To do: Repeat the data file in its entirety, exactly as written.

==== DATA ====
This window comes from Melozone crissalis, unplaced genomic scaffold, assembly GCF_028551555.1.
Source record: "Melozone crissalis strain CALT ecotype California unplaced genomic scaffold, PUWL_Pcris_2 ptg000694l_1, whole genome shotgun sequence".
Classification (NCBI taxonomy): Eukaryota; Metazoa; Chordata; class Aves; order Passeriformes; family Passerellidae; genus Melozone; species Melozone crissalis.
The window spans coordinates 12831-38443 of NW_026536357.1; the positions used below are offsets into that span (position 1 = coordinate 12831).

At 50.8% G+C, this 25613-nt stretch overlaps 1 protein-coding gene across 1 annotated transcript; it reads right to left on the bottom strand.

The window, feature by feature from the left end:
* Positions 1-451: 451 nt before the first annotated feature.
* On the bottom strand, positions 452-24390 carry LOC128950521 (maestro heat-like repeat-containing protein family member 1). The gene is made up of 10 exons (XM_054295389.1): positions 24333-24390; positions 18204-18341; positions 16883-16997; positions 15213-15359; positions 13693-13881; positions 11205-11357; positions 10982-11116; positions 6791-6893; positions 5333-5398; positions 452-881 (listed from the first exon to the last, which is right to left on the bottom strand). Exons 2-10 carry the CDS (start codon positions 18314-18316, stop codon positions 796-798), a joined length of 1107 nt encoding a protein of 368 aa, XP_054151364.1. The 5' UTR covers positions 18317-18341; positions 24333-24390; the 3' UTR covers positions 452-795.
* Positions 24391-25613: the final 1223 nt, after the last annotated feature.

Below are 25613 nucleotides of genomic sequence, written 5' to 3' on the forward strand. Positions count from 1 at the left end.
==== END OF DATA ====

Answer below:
This window comes from Melozone crissalis, unplaced genomic scaffold, assembly GCF_028551555.1.
Source record: "Melozone crissalis strain CALT ecotype California unplaced genomic scaffold, PUWL_Pcris_2 ptg000694l_1, whole genome shotgun sequence".
Classification (NCBI taxonomy): Eukaryota; Metazoa; Chordata; class Aves; order Passeriformes; family Passerellidae; genus Melozone; species Melozone crissalis.
The window spans coordinates 12831-38443 of NW_026536357.1; the positions used below are offsets into that span (position 1 = coordinate 12831).

At 50.8% G+C, this 25613-nt stretch overlaps 1 protein-coding gene across 1 annotated transcript; it reads right to left on the bottom strand.

The window, feature by feature from the left end:
* Positions 1-451: 451 nt before the first annotated feature.
* On the bottom strand, positions 452-24390 carry LOC128950521 (maestro heat-like repeat-containing protein family member 1). The gene is made up of 10 exons (XM_054295389.1): positions 24333-24390; positions 18204-18341; positions 16883-16997; positions 15213-15359; positions 13693-13881; positions 11205-11357; positions 10982-11116; positions 6791-6893; positions 5333-5398; positions 452-881 (listed from the first exon to the last, which is right to left on the bottom strand). Exons 2-10 carry the CDS (start codon positions 18314-18316, stop codon positions 796-798), a joined length of 1107 nt encoding a protein of 368 aa, XP_054151364.1. The 5' UTR covers positions 18317-18341; positions 24333-24390; the 3' UTR covers positions 452-795.
* Positions 24391-25613: the final 1223 nt, after the last annotated feature.

Below are 25613 nucleotides of genomic sequence, written 5' to 3' on the forward strand. Positions count from 1 at the left end.